It was created on August 25,1916, by Congress through the National Park Service Organic Act and is an agency of the United States Department of the Interior. As of 2014, the NPS employs 21,651 employees who oversee 417 units, the National Park Service celebrated its centennial in 2016. National parks and national monuments in the United States were originally individually managed under the auspices of the Department of the Interior, the movement for an independent agency to oversee these federal lands was spearheaded by business magnate and conservationist Stephen Mather, as well as J. Horace McFarland. With the help of journalist Robert Sterling Yard, Mather ran a publicity campaign for the Department of the Interior and they wrote numerous articles that praised the scenic and historic qualities of the parks and their possibilities for educational and recreational benefits. This campaign resulted in the creation of a National Park Service, Mather became the first director of the newly formed NPS.
On March 3,1933, President Herbert Hoover signed the Reorganization Act of 1933, the act would allow the President to reorganize the executive branch of the United States government. It wasnt until that summer when the new President, Franklin D. Roosevelt, President Roosevelt agreed and issued two Executive orders to make it happen. In 1951, Conrad Wirth became director of the National Park Service, the demand for parks after the end of the World War II had left the parks overburdened with demands that could not be met. In 1952, with the support of President Dwight D. Eisenhower, he began Mission 66, New parks were added to preserve unique resources and existing park facilities were upgraded and expanded. In 1966, as the Park Service turned 50 years old, emphasis began to turn from just saving great and wonderful scenery, Director George Hartzog began the process with the creation of the National Lakeshores and National Recreation Areas. Since its inception in 1916, the National Park Service has managed each of the United States national parks, Yellowstone National Park was the first national park in the United States.
In 1872, there was no government to manage it. Yosemite National Park began as a park, the land for the park was donated by the federal government to the state of California in 1864 for perpetual conservation. Yosemite was returned to federal ownership, at first, each national park was managed independently, with varying degrees of success. In Yellowstone, the staff was replaced by the U. S. Army in 1886. Due to the irregularities in managing these national treasures, Stephen Mather petitioned the government to improve the situation. In response, Secretary of the Interior Franklin K. Lane challenged him to lobby for creating a new agency, Mather was successful with the ratification of the National Park Service Organic Act in 1916. Later, the agency was given authority over other protected areas, the National Park System includes all properties managed by the National Park Service
Gertrude Franklin Horn Atherton was a prominent and prolific American author. Many of her novels are set in her state of California. Her bestseller Black Oxen was made into a silent movie of the same name, in addition to novels, she wrote short stories and articles for magazines and newspapers on such issues as feminism and war. She was strong-willed, independent-minded, and sometimes controversial, Gertrude Franklin Horn was born on October 30,1857, in San Francisco, California, to Thomas Ludovich Horn and his wife, the former Gertrude Franklin. Her parents separated when she was two old, and she was raised by her maternal grandfather, Stephen Franklin, a devout Presbyterian. Grandfather Franklin insisted she be well read, and this influenced her greatly and she attended St. Marys Hall high school in Benicia, and, the Sayre School in Lexington, Kentucky. Returning from Kentucky, she met George H. B, son of Faxon Atherton, who was courting her mother. He became more interested in daughter Gertrude, and they eloped on February 14,1876 and she went to live with him and his domineering Chilean mother on their estate at Fair Oaks, now the town of Atherton, California.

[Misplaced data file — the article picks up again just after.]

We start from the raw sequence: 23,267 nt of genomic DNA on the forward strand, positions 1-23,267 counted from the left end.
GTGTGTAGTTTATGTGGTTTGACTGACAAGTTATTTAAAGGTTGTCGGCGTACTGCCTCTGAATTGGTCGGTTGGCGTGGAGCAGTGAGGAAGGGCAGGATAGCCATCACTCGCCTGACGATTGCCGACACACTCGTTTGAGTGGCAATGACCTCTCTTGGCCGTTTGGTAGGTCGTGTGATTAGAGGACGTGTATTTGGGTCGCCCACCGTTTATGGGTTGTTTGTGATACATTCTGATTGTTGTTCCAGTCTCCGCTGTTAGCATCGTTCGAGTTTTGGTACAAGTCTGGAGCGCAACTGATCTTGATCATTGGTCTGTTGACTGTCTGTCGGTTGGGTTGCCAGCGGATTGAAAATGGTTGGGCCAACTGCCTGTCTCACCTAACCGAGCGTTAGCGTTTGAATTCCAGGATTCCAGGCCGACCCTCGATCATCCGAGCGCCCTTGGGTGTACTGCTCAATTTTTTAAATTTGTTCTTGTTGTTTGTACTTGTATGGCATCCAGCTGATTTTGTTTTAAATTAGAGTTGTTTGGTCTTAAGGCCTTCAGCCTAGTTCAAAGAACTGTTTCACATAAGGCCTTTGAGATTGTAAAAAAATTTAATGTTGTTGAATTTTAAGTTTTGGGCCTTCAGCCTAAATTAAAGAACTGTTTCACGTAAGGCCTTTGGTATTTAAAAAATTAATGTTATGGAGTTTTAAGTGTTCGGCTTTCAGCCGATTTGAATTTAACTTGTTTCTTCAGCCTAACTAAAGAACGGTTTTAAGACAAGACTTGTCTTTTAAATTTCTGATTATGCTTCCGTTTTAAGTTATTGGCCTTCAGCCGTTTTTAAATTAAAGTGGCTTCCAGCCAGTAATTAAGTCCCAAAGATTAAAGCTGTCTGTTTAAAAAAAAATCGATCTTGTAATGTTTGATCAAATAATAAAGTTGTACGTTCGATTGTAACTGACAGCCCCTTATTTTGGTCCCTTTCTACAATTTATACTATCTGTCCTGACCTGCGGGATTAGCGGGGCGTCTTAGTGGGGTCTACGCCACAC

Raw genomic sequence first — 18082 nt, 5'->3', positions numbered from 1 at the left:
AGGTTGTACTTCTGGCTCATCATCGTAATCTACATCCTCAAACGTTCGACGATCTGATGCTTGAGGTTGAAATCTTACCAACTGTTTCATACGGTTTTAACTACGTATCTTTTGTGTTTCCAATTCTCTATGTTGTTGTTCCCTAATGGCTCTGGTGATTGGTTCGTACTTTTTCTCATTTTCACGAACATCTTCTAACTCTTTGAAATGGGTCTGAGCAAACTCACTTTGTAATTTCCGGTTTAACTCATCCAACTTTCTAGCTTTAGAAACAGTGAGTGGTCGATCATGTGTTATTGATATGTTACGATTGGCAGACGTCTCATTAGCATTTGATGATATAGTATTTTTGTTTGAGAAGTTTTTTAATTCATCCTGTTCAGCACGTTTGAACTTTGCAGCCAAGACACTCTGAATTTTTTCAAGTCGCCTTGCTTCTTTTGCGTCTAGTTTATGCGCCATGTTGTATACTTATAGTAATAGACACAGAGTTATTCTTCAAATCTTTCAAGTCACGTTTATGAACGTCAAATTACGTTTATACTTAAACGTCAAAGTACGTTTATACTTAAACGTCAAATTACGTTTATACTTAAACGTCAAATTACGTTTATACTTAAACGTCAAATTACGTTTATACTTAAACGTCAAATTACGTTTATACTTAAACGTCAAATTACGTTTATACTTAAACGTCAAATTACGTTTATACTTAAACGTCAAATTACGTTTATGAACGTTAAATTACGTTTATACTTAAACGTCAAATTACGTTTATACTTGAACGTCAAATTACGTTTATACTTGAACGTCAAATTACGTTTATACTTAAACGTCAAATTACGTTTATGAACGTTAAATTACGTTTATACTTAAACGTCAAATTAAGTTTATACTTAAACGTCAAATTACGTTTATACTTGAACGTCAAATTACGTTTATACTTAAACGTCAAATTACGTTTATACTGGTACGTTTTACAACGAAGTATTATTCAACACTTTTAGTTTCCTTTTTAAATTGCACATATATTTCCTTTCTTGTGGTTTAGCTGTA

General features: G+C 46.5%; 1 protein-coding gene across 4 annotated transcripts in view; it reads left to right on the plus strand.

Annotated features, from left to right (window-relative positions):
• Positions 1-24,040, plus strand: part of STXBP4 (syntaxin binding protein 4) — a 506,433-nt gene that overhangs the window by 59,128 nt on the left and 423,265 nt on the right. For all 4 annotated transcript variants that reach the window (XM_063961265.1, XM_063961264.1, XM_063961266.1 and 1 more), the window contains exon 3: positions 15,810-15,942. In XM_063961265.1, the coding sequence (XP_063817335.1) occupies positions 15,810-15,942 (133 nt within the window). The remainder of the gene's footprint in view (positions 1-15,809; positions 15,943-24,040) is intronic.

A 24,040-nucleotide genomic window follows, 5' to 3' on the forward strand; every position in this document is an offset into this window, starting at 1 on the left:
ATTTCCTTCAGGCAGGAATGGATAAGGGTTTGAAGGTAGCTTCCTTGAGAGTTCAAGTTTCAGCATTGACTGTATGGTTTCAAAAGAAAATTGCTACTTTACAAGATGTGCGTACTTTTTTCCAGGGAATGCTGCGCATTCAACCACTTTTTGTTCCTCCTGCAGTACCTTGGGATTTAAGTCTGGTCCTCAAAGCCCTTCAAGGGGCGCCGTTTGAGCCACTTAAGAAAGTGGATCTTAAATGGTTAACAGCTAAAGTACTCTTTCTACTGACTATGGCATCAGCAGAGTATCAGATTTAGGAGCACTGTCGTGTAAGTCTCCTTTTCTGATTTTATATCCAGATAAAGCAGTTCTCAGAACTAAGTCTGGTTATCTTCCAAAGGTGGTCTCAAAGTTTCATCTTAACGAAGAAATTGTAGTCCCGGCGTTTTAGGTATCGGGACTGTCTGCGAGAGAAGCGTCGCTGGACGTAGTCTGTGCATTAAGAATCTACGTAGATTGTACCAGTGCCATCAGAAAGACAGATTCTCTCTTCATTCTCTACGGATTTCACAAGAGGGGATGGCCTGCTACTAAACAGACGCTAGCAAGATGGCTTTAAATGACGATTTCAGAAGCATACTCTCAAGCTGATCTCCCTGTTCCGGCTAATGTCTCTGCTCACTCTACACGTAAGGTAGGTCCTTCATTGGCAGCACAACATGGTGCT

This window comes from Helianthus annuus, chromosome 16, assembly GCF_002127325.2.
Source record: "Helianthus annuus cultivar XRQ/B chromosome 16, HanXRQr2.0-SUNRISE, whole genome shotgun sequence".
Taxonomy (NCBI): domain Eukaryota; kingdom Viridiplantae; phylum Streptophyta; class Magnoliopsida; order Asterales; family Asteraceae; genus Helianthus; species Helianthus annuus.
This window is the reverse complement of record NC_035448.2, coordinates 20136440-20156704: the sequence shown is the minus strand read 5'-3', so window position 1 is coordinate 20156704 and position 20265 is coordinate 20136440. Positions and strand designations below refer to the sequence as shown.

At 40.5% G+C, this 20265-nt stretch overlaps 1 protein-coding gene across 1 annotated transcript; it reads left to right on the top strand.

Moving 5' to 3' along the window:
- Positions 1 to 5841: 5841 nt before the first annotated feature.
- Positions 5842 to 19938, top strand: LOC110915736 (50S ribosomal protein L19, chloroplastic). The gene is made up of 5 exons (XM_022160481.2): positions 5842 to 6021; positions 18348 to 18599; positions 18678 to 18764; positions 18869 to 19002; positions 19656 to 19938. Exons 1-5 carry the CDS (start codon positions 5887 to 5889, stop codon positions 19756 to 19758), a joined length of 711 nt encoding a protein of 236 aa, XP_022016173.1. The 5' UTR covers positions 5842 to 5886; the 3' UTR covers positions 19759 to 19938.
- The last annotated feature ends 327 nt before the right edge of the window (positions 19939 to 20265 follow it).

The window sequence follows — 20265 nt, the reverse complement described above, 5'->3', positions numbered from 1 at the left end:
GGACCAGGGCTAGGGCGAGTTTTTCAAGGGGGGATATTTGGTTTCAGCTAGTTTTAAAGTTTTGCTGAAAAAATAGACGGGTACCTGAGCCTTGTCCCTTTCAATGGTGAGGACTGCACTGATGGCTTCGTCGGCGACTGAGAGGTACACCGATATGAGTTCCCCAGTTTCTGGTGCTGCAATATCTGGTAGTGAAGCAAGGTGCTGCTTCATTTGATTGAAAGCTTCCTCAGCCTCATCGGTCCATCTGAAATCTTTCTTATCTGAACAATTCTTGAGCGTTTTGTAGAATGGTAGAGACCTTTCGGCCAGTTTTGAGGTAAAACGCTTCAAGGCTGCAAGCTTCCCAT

Gertrude found the estates routine stultifying, two tragedies changed her life dramatically, Her son George died of diphtheria, and her husband died at sea. She was left alone with their daughter Muriel and needed to support herself, Athertons first publication was The Randolphs of Redwood, A Romance, serialized in The Argonaut in March 1882 under the pseudonym Asmodeus. When she revealed to her family that she was the author, in 1888, she left for New York, leaving Muriel with her grandmother. She traveled to London, and eventually returned to California, Athertons first novel, What Dreams May Come, was published in 1888 under the pseudonym Frank Lin. In 1889, she went to Paris at the invitation of her sister-in-law Alejandra Rathbone and that year, she heard from British publisher G. Routledge and Sons that they would publish her first two books. William Sharp wrote in The Spectator praising her fiction and would invite Atherton to stay with him and his wife, Elizabeth, in London, she had the opportunity through Jane Wilde to meet Oscar Wilde, her son.
She recalled in her memoir Adventures of a Novelist that she made an excuse to avoid the meeting because she thought he was physically repulsive. In an 1899 article for Londons Bookman, Atherton wrote of Wildes style and associated it with the decadence and she returned to California in 1890 at the death of her grandfather Franklin and her mother-in-law Dominga Atherton, and she resumed taking care of Muriel. In 1891, she wrote for The San Francisco Examiner where she met Ambrose Bierce, with whom she carried on a taunting and she wrote Doomswoman in 1892, and it was published in Lippincotts Monthly Magazine before being published in book form in 1893. The story focuses on Chonita Moncada y Iturbi and her love of Diego Estenega, as he dreams of modernizing California, Chonita is Catholic, and her faith stands in the way of Diegos political ambitions